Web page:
Additionally, only 2% (3/190) of the CAEs in the control arm were detected during a transtelephonic monitoring transmission (the rest were detected at in-office follow-ups), whereas 66% (446/676) of the CAEs were detected during remote interrogation.
The second study, the OEDIPE trial, was a smaller trial (379 patients) performed in France evaluating the ability of the Home Monitoring® RMS to shorten PM post-operative hospitalization while preserving the safety of conventional management of longer hospital stays.
Implementation and operationalization of the RMS was reported to be successful in 91% (346/379) of the patients and represented 8144 transmissions.
In the RM group 6.5% of patients failed to send messages (10 due to improper use of the transmitter, 2 with unmanageable stress). Of the 172 patients transmitting, 108 patients sent a total of 167 warnings during the trial, with a greater proportion of warnings being attributed to medical rather than technical causes.
Forty percent had no warning message transmission and among these, 6 patients experienced a major adverse event and 1 patient experienced a non-major adverse event. Of the 6 patients having a major adverse event, 5 contacted their physician.
The mean medical reaction time was faster in the RM group (6.5 ± 7.6 days vs. 11.4 ± 11.6 days).
The mean duration of hospitalization was significantly shorter (P < 0.001) for the RM group than the control group (3.2 ± 3.2 days vs. 4.8 ± 3.7 days).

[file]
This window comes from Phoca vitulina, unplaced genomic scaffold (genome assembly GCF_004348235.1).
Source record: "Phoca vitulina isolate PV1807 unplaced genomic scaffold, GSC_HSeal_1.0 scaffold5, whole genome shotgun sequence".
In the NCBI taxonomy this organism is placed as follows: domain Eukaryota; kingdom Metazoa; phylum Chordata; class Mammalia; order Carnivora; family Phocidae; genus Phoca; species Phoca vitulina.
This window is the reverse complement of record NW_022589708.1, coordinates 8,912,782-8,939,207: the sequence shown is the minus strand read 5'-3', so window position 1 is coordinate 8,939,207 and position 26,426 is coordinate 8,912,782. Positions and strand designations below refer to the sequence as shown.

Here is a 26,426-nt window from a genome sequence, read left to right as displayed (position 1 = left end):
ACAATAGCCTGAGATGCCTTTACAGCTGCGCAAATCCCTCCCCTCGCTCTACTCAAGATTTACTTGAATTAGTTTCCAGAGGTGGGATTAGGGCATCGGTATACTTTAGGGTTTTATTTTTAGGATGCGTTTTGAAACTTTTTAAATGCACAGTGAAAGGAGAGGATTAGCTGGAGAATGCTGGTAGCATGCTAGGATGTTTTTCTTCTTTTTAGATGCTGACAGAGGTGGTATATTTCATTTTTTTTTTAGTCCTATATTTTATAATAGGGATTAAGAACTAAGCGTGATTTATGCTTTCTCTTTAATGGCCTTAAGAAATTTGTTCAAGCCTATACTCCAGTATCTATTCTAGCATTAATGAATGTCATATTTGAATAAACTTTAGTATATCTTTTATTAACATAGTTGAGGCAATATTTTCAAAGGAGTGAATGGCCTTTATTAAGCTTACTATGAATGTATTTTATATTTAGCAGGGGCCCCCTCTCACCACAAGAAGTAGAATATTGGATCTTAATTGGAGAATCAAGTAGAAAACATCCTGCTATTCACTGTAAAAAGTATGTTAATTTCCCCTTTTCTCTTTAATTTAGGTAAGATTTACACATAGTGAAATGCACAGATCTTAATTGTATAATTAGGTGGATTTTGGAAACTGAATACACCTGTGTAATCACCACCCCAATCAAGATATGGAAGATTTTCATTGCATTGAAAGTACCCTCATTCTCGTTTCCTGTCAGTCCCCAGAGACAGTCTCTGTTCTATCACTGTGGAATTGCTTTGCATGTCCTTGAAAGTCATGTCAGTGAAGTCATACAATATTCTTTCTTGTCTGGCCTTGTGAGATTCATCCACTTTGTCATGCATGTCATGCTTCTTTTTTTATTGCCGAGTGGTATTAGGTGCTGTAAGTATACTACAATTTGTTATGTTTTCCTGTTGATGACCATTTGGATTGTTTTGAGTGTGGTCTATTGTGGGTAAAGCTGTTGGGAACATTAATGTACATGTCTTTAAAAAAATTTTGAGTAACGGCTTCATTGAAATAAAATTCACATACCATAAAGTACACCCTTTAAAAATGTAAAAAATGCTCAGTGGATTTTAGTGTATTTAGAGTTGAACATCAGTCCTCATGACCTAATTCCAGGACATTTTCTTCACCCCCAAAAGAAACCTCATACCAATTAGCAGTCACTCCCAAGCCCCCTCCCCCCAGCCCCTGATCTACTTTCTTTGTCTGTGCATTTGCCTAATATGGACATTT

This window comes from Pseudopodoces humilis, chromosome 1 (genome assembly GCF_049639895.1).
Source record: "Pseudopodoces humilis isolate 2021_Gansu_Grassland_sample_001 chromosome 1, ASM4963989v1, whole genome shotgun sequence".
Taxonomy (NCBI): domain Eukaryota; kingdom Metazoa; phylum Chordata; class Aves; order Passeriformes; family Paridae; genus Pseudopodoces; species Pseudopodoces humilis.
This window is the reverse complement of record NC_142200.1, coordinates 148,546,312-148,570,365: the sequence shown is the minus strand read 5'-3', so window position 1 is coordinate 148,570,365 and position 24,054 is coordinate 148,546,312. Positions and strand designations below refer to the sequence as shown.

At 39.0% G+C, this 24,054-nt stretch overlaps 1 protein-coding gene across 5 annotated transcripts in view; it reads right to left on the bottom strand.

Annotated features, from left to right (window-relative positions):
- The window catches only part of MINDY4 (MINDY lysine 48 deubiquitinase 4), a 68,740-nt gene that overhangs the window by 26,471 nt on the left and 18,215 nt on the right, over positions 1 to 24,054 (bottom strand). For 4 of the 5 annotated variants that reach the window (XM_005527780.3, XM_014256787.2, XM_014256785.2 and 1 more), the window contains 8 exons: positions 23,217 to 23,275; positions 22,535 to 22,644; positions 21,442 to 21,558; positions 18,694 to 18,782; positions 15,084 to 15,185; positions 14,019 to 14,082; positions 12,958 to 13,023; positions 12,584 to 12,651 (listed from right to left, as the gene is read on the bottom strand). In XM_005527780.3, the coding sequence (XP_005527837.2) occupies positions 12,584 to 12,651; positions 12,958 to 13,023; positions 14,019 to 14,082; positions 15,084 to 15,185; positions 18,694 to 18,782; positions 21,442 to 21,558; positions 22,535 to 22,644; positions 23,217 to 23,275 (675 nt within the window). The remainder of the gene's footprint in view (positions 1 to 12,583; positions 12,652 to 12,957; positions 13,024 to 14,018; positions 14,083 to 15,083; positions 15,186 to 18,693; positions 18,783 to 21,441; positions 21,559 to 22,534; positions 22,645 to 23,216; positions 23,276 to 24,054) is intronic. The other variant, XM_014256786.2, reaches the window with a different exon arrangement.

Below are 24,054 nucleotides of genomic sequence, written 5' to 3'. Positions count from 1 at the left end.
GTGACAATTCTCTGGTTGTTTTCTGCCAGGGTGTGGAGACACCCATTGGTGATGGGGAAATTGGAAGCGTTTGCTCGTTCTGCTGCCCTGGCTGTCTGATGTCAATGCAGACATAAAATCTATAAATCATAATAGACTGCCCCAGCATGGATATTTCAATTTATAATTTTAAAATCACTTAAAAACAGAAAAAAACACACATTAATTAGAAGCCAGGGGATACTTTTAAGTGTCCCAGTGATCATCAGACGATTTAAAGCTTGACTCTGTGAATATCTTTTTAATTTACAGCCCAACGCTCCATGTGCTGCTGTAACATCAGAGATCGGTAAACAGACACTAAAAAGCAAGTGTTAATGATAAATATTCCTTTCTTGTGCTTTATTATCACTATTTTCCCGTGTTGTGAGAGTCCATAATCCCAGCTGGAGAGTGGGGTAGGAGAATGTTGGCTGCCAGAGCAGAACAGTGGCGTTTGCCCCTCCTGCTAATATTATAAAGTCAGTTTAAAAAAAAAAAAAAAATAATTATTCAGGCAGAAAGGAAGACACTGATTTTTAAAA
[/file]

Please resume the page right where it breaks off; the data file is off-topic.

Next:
Quality of life estimates by the SF-36 questionnaire were similar for the 2 groups at 1-month follow-up.
3B. Randomized Controlled Trials Evaluating Remote Monitoring Systems for ICD or CRT Devices
The 5 studies evaluating the impact of RMSs with ICD/CRT devices were conducted in the United States and in European countries and involved 2 RMSs—Care Link® and Home Monitoring ®. The objectives of the trials varied and 3 of the trials were smaller pilot investigations.
The first of the smaller studies (151 patients) evaluated patient satisfaction, achievement of patient outcomes, and the cost-effectiveness of the Care Link® RMS compared to quarterly in-office device interrogations with 1-year follow-up.
Individual outcomes such as hospitalizations, emergency department visits, and unscheduled clinic visits were not significantly different between the study groups.
Except for a significantly higher detection of atrial fibrillation in the RM group, data on ICD detection and therapy were similar in the study groups.
Health-related quality of life evaluated by the EuroQoL at 6-month or 12-month follow-up was not different between study groups.
Patients were more satisfied with their ICD care in the clinic follow-up group than in the remote follow-up group at 6-month follow-up, but were equally satisfied at 12- month follow-up.
The second small pilot trial (20 patients) examined the impact of RM follow-up with the House Call 11® system on work schedules and cost savings in patients randomized to 2 study arms varying in the degree of remote follow-up.
The total time including device interrogation, transmission time, data analysis, and physician time required was significantly shorter for the RM follow-up group.
The in-clinic waiting time was eliminated for patients in the RM follow-up group.
The physician talk time was significantly reduced in the RM follow-up group (P < 0.05).
The time for the actual device interrogation did not differ in the study groups.